When I hear labels used, I have to talk myself down, remind myself that not everyone has been studying mental diversity for the past 15 years and not everyone investigates the language they use. This talking myself down takes time and during that time there is a disconnect between me and the one using a label. It’s similar to if you are listening to a white person make racist comments or use the word “nigger” or a heterosexual use the word “faggot” or a man “bitch.”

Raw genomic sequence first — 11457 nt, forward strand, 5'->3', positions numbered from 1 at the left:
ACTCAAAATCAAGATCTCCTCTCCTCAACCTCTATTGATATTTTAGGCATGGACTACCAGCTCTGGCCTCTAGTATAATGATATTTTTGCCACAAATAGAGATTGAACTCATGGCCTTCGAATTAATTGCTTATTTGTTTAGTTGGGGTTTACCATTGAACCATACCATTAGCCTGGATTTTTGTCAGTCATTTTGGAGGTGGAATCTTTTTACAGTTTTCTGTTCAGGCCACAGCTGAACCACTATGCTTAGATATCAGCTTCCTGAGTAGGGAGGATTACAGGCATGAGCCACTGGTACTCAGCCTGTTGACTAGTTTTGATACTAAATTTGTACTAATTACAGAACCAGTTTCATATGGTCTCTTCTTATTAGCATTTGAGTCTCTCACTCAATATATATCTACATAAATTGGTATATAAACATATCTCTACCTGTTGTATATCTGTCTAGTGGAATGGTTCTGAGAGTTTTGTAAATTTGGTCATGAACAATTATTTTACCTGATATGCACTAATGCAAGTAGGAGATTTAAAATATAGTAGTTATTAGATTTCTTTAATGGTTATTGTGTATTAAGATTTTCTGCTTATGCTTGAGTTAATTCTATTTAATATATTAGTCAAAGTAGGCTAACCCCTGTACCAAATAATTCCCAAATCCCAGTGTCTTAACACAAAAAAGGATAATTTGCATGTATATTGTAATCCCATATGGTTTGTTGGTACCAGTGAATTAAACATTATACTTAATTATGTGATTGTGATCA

A close family member has struggled with substance addictions and extreme mood swings for as long as I can remember. Another family member once said to me, “I think your (family member) is bipolar.” I was in my mid-20’s and it had never occurred to me to label this family member. This could be because she was high on the social totem pole: she owned a nice house, made plenty of money, was very active in life and had an extroverted, yang personality. Perhaps I had never thought to label her since she had labeled me and I was the one in the family to be stigmatized for awhile. The term bipolar would have served to stigmatize her but not clarify, heal or deeply explain any of her behavior, its roots or how it affected me (or others). Since I experienced and still experience a lot of agony, pain and fear (as well as joy, love, nurturance and comfort) in response to her behavior, labeling her might feel like retaliation, or it might give me a chance to put the stigmatizing lens on her after she’d (unfairly I’d say) put it on me. But it wouldn’t be honest. She could get that diagnosis as readily as most people who’ve gotten it, but it’s a low blow. It’s dehumanizing and lacking love and empathy to resort to a label.